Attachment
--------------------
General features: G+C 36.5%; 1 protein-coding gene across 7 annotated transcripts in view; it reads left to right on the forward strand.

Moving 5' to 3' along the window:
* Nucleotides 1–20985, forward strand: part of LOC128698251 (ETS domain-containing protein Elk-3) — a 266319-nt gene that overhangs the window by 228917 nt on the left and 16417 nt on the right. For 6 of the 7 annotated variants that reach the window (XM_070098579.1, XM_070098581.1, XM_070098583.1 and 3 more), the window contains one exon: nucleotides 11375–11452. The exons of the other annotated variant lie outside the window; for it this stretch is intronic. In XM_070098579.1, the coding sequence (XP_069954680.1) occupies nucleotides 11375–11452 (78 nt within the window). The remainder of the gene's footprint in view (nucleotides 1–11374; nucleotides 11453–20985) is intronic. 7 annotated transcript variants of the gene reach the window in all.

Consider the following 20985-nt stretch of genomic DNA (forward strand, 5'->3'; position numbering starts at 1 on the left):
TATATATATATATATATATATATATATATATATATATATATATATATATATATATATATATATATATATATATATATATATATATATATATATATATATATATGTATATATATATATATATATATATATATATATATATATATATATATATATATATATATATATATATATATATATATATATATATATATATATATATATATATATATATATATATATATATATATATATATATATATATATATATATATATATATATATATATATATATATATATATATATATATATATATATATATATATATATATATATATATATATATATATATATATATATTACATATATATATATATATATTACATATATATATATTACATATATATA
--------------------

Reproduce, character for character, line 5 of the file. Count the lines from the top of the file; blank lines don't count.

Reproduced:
TATATATATATATATATATATATATATATATATATATATATATATATATATATATATATATATATATATATATATATATATATATATATATATATATATATATGTATATATATATATATATATATATATATATATATATATATATATATATATATATATATATATATATATATATATATATATATATATATATATATATATATATATATATATATATATATATATATATATATATATATATATATATATATATATATATATATATATATATATATATATATATATATATATATATATATATATATATATATATATATATATATATATATATATATATTACATATATATATATATATATTACATATATATATATTACATATATATA